Two separate studies have found that 16 weeks of regular exercise is just as effective as antidepressant medication in the treatment of mild to moderate depression. Both cardio exercise, such as walking, running, swimming or cycling and weight lifting are beneficial treatments for depression.


Eating a balanced diet with lots of fresh fruit and vegetables and avoiding sweet, fatty and processed foods has many physical and mental benefits, including an overall feeling of well being. It is also important to avoid drinking a lot of alcohol. Heavy drinking leads to thiamine and other vitamin deficiencies and can cause low mood, irritability and/or aggressive behavior.

St John’s wort, a herb with a yellow flower, is a popular herbal remedy for mild depression. It is an alternative to prescription antidepressant medication that can be bought over the counter. St John’s wort is unlikely to be effective in the treatment of melancholic (biological) depression.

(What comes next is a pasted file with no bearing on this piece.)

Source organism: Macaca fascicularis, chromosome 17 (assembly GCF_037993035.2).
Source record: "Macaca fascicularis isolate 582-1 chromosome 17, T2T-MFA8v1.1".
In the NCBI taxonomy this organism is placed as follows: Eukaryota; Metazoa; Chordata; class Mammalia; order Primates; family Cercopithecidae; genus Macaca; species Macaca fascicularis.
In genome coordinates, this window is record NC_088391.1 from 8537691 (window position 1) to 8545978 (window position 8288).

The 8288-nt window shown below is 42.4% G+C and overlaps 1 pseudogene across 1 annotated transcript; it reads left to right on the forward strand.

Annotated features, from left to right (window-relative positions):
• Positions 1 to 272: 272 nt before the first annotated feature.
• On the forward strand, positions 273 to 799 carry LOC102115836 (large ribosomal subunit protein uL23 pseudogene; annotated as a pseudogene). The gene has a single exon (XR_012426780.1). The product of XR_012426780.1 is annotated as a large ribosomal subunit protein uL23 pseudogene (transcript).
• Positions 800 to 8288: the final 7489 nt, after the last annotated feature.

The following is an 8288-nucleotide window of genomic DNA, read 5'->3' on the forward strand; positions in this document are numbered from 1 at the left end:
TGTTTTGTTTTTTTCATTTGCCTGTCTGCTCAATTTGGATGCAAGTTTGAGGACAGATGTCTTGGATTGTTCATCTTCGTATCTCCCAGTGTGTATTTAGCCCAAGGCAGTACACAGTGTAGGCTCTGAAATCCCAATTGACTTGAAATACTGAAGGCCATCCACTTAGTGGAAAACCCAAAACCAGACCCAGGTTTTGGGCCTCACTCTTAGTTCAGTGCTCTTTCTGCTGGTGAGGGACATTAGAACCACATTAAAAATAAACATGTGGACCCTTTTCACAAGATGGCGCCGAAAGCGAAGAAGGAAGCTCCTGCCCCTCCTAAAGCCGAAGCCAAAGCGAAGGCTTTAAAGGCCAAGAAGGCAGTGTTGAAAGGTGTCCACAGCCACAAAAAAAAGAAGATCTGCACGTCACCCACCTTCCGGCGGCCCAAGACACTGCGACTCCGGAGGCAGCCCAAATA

Evidence suggests that omega-3 essential fatty acids, which are found in seafood, can be useful in treating depression. While several studies do show promising results for the use of omega-3s in the treatment of mood disorders, important questions remain regarding the optimal dose and whether omega-3s are an effective antidepressant on their own or only in conjunction with antidepressant medication.

With regard to recommendations for omega-3 intake for the prevention and treatment of mood disorder, there are still no definitive guidelines. If you want to take omega-3 supplements for depression, get medical advice first, as there can be complications such as blood-clotting disorders and side effects.


Practicing yoga and meditating can help calm your mind, reduce stress, ease anxiety, and improve your mood. It also helps to gain clarity and put things in perspective.

Yoga and meditation are becoming more popular methods of managing depression and there is an increasing scientific interest in their effectiveness, especially for people who have mild or moderate depression.